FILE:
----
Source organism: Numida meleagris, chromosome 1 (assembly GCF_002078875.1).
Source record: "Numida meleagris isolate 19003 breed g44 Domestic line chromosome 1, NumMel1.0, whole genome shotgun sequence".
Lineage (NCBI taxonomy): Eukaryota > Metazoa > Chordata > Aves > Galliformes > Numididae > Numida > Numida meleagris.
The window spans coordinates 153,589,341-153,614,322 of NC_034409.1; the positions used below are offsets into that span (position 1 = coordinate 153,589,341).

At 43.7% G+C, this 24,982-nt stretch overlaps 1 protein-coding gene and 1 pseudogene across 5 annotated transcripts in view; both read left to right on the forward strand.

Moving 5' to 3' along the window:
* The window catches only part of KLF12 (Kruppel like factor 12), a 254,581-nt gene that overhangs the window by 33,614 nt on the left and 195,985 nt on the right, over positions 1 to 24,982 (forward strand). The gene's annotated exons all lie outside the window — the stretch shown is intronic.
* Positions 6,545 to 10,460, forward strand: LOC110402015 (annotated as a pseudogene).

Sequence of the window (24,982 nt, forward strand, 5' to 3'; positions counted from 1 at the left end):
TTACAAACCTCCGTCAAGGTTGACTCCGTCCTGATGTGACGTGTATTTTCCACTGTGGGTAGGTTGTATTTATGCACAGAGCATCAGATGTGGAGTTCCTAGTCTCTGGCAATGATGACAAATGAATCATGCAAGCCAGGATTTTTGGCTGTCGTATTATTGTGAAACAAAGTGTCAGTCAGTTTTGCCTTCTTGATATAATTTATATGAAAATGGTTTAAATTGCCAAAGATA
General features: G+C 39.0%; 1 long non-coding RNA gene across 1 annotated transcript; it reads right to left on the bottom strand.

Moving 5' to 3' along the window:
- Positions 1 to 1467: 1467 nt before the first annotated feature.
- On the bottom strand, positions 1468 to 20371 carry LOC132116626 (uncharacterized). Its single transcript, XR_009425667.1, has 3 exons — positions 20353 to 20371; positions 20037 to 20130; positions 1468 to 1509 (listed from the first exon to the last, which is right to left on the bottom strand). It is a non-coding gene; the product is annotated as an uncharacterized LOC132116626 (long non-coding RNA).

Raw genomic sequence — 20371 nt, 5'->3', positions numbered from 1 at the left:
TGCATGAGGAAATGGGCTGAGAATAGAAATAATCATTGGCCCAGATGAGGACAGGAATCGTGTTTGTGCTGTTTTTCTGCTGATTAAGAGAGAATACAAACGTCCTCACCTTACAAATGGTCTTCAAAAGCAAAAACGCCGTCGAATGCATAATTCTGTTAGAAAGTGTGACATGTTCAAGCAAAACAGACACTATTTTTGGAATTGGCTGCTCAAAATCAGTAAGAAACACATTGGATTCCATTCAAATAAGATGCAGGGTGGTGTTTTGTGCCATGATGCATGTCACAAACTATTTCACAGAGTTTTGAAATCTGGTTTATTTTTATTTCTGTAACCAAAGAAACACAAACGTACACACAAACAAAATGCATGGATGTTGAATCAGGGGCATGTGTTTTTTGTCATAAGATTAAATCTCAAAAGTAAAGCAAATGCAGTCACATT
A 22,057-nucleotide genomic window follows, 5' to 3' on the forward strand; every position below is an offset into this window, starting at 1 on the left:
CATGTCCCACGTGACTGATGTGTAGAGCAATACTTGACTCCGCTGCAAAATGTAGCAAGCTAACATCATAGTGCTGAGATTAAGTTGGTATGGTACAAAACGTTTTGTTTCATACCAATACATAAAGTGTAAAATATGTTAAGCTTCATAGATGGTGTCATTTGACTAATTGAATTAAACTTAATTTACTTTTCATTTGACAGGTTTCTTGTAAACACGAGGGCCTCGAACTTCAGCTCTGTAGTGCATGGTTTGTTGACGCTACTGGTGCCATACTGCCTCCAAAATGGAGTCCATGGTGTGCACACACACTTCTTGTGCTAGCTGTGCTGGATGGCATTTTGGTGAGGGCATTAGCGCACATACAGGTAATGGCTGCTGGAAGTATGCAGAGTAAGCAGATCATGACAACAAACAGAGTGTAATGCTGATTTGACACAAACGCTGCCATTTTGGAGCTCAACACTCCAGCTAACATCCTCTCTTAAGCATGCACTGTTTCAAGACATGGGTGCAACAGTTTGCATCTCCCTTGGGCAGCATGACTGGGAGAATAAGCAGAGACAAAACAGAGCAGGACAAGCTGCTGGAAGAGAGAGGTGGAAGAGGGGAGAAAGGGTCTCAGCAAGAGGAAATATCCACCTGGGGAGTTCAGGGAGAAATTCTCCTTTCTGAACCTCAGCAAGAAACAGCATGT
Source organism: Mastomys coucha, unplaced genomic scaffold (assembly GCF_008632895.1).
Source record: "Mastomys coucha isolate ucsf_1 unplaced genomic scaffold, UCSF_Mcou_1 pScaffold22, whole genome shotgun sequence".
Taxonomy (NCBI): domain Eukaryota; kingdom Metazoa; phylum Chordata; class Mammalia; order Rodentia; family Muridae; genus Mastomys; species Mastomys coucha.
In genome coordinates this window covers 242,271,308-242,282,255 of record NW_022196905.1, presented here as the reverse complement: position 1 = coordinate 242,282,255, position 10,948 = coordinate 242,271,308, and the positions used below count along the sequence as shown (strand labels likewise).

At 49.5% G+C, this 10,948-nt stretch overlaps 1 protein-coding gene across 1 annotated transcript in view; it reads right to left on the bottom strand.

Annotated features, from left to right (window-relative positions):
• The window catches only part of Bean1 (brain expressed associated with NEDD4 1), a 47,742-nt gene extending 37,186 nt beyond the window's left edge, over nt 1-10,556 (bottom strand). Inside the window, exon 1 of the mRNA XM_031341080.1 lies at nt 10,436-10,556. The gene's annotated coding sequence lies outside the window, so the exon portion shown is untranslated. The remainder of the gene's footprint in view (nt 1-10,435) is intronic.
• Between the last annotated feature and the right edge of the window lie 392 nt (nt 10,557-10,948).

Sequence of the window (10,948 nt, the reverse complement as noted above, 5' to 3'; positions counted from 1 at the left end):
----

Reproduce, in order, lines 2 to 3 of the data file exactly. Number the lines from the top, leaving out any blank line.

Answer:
Source record: "Numida meleagris isolate 19003 breed g44 Domestic line chromosome 1, NumMel1.0, whole genome shotgun sequence".
Lineage (NCBI taxonomy): Eukaryota > Metazoa > Chordata > Aves > Galliformes > Numididae > Numida > Numida meleagris.